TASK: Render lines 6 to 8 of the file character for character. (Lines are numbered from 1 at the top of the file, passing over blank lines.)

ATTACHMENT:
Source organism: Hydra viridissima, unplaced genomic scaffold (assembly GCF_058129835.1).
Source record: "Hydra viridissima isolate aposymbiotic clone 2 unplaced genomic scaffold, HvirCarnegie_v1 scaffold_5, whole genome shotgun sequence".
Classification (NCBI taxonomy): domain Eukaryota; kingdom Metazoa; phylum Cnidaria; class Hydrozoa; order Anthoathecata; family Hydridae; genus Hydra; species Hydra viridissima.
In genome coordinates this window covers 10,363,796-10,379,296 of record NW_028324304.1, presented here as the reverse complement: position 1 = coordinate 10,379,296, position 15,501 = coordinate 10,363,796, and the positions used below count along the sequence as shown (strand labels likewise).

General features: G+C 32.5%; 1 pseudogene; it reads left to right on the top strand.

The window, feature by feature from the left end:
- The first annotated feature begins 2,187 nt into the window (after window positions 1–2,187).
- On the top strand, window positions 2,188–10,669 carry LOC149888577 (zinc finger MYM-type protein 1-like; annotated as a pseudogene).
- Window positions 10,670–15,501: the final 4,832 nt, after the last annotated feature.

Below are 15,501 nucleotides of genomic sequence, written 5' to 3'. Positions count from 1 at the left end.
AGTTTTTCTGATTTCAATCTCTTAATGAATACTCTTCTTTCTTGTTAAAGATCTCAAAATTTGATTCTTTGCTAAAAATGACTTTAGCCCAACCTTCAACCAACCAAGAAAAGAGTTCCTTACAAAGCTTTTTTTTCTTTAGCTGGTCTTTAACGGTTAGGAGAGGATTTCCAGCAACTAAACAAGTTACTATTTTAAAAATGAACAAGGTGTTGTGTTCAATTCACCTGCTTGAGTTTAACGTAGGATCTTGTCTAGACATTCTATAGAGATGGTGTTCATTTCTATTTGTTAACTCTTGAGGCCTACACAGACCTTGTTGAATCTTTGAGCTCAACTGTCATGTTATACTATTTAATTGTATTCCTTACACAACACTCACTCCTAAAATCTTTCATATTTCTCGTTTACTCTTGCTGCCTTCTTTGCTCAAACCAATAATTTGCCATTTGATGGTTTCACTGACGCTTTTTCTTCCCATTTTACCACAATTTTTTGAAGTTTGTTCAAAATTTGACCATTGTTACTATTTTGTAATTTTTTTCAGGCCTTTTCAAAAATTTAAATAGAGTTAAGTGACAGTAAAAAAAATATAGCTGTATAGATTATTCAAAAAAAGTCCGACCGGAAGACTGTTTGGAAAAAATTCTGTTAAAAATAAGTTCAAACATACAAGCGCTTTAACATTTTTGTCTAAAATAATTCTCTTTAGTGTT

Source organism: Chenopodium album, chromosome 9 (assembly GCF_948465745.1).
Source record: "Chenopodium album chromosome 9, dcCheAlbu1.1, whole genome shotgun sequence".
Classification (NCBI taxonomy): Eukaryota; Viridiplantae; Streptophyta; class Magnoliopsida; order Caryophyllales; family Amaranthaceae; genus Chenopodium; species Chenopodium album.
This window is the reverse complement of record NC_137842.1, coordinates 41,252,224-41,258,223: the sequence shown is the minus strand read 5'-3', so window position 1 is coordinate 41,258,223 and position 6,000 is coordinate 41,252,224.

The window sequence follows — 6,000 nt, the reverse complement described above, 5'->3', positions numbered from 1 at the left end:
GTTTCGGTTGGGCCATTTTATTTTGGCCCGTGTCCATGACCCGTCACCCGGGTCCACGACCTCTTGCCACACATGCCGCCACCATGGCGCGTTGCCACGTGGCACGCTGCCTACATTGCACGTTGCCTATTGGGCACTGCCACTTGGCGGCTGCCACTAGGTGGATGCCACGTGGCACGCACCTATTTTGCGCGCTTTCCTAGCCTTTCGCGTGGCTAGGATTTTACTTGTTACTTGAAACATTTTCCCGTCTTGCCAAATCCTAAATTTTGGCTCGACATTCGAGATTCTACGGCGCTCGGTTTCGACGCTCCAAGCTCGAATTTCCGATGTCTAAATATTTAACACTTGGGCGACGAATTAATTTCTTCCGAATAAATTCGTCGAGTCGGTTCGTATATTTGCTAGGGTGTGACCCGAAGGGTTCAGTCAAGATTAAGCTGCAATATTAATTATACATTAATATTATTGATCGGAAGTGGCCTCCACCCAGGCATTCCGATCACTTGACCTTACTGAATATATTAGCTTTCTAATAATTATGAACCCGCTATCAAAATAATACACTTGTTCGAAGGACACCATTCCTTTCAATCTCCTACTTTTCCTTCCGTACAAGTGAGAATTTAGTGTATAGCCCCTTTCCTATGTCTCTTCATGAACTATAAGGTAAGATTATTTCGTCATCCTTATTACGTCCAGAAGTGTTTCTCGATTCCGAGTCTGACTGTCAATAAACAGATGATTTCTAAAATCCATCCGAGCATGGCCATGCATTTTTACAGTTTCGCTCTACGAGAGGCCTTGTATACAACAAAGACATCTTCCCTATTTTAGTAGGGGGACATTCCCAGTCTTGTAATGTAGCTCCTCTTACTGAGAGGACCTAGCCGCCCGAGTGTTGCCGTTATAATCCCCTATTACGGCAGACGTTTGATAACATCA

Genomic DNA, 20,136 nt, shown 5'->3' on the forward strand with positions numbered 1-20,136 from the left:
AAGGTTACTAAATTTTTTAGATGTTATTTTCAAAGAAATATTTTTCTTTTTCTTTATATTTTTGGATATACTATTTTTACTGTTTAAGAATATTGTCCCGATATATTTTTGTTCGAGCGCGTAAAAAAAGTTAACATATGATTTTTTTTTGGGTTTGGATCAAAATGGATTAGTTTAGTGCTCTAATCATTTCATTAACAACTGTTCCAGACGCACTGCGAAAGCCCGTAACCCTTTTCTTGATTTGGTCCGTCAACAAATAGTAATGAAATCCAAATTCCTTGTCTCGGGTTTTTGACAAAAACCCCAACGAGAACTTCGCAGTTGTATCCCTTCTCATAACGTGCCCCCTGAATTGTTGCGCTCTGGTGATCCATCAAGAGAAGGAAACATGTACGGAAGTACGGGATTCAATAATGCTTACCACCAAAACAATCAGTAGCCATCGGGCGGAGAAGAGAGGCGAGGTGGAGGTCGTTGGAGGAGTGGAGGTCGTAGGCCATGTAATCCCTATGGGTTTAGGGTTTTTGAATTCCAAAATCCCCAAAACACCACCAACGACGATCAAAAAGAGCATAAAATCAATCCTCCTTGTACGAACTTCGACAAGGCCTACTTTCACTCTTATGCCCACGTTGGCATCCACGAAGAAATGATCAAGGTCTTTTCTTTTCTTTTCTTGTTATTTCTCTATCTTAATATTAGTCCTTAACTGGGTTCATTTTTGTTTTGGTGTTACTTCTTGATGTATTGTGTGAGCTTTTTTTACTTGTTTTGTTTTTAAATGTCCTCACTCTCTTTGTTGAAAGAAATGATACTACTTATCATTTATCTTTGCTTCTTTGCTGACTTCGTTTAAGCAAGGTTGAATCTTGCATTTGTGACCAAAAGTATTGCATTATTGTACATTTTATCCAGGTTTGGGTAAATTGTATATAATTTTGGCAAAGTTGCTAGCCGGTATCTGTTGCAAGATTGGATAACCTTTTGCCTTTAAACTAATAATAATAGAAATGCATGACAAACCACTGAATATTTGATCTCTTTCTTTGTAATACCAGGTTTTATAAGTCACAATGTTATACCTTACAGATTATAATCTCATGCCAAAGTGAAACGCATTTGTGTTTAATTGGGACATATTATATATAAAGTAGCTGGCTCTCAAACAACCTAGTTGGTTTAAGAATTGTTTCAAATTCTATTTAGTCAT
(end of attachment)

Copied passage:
The window, feature by feature from the left end:
- The first annotated feature begins 2,187 nt into the window (after window positions 1–2,187).
- On the top strand, window positions 2,188–10,669 carry LOC149888577 (zinc finger MYM-type protein 1-like; annotated as a pseudogene).